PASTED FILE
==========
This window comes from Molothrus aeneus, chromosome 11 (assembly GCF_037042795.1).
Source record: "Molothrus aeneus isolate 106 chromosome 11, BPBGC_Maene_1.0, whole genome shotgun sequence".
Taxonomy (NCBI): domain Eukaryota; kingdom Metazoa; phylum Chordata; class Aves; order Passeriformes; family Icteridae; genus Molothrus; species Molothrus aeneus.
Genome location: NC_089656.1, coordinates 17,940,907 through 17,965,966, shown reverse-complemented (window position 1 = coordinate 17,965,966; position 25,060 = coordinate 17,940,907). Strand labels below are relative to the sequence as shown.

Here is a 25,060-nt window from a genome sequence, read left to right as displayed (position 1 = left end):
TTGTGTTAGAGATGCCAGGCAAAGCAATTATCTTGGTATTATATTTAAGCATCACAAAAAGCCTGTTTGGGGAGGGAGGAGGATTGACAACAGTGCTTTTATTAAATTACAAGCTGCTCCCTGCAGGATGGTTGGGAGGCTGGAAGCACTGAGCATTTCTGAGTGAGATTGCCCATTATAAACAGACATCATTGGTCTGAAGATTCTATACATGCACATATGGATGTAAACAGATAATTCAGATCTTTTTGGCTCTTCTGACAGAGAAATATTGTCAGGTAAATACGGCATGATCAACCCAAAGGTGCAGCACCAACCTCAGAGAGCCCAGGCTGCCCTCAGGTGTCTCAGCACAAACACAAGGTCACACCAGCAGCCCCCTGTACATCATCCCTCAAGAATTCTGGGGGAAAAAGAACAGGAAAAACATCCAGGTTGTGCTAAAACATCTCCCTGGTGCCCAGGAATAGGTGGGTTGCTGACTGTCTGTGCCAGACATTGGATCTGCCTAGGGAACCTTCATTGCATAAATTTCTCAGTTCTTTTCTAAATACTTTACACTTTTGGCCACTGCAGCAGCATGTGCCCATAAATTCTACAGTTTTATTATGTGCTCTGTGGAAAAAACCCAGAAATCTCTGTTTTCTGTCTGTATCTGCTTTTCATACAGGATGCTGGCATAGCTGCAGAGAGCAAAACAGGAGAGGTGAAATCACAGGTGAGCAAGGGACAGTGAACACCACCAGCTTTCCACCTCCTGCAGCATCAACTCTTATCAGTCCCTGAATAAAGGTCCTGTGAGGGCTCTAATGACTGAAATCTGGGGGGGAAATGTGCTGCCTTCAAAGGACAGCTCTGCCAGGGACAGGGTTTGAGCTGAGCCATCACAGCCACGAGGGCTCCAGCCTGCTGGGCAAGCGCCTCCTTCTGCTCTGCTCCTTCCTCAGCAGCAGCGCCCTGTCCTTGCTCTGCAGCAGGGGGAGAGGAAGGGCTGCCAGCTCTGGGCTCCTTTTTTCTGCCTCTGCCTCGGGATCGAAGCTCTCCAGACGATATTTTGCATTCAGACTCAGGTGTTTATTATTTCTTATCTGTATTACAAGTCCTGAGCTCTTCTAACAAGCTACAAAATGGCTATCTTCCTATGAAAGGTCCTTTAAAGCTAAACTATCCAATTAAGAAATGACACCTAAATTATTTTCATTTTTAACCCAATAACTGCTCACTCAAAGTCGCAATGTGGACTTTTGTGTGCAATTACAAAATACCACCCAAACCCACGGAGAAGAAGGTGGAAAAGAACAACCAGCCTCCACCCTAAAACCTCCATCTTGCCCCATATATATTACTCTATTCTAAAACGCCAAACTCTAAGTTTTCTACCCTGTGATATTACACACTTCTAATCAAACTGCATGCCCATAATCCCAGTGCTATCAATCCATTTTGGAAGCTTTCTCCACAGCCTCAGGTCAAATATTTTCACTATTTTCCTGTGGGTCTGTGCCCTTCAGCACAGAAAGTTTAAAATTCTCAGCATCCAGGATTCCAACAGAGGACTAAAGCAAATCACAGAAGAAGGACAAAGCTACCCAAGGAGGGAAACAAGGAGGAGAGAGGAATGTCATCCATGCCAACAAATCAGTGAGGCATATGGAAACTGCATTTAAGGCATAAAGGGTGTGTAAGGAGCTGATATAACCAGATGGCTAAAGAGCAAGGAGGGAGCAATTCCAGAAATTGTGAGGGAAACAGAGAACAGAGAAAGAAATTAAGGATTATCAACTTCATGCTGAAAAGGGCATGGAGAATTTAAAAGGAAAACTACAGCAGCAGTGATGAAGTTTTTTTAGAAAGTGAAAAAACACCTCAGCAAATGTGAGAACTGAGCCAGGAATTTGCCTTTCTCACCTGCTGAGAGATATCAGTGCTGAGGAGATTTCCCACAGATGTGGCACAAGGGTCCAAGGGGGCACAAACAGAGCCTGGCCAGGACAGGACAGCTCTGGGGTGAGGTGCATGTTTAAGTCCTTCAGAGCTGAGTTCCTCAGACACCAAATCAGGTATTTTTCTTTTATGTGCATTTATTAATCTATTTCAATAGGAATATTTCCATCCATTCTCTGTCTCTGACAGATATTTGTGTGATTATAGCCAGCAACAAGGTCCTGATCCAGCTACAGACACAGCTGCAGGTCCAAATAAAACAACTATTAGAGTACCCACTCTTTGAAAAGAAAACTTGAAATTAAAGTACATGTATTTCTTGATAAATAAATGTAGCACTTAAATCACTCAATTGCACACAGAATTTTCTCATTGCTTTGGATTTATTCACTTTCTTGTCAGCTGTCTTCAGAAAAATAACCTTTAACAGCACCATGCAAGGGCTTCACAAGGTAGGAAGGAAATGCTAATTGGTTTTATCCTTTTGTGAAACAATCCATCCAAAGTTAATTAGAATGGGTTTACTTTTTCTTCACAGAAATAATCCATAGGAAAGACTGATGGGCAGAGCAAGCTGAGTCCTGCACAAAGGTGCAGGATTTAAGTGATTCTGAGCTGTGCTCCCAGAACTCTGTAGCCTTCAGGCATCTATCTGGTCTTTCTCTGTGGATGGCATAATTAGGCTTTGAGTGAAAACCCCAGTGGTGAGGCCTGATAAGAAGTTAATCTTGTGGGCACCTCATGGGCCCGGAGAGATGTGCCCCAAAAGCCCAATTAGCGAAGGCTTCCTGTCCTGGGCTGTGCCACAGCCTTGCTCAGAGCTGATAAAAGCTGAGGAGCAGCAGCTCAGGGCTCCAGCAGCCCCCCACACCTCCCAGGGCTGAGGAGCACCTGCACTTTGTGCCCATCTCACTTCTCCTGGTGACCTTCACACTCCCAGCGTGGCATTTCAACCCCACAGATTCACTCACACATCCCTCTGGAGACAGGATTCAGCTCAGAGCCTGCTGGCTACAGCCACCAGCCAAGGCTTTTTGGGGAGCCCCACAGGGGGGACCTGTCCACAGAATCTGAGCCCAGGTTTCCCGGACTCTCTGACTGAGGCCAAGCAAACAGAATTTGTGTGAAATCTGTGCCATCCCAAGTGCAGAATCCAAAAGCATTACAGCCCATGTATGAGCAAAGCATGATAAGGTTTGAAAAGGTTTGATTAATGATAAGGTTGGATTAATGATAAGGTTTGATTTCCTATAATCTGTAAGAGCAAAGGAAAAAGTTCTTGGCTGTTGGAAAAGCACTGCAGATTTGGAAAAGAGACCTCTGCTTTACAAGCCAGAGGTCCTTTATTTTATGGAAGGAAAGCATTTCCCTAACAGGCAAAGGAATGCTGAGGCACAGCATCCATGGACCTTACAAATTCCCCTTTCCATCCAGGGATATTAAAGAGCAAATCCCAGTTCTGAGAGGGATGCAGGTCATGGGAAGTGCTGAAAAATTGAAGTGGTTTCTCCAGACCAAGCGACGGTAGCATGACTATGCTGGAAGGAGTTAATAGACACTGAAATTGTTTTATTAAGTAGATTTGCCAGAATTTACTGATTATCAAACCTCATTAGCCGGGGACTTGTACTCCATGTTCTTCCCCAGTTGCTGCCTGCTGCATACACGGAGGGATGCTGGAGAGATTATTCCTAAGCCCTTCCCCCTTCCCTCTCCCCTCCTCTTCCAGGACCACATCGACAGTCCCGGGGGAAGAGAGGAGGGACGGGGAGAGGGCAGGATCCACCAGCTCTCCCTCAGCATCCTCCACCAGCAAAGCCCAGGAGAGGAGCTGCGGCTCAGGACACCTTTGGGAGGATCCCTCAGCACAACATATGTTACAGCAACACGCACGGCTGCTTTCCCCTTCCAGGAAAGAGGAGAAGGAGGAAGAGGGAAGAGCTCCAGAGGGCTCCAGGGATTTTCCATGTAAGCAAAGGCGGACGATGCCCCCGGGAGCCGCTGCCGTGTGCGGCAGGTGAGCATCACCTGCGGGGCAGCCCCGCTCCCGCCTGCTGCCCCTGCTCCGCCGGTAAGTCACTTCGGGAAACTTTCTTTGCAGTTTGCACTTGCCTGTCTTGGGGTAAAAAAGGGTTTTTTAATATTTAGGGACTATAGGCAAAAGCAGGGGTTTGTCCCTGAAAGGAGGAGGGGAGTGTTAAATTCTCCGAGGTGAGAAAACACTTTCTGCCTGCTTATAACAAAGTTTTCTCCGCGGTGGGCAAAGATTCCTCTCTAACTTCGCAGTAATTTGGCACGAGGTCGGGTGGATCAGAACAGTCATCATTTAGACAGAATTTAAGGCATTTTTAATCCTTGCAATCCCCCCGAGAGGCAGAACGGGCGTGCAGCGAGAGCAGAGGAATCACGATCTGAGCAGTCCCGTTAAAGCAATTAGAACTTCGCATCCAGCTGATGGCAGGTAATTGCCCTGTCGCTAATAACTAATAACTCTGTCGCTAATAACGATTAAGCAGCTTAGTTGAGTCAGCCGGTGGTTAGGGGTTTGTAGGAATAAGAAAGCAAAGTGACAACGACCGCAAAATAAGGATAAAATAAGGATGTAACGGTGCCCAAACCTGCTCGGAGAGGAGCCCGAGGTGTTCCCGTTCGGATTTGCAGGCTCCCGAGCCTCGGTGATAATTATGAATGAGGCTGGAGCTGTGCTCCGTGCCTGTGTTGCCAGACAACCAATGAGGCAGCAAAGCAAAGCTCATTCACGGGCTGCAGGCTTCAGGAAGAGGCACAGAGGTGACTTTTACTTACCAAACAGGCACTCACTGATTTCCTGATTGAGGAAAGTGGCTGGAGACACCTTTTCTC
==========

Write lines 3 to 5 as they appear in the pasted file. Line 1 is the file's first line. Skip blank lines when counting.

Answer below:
Taxonomy (NCBI): domain Eukaryota; kingdom Metazoa; phylum Chordata; class Aves; order Passeriformes; family Icteridae; genus Molothrus; species Molothrus aeneus.
Genome location: NC_089656.1, coordinates 17,940,907 through 17,965,966, shown reverse-complemented (window position 1 = coordinate 17,965,966; position 25,060 = coordinate 17,940,907). Strand labels below are relative to the sequence as shown.

Here is a 25,060-nt window from a genome sequence, read left to right as displayed (position 1 = left end):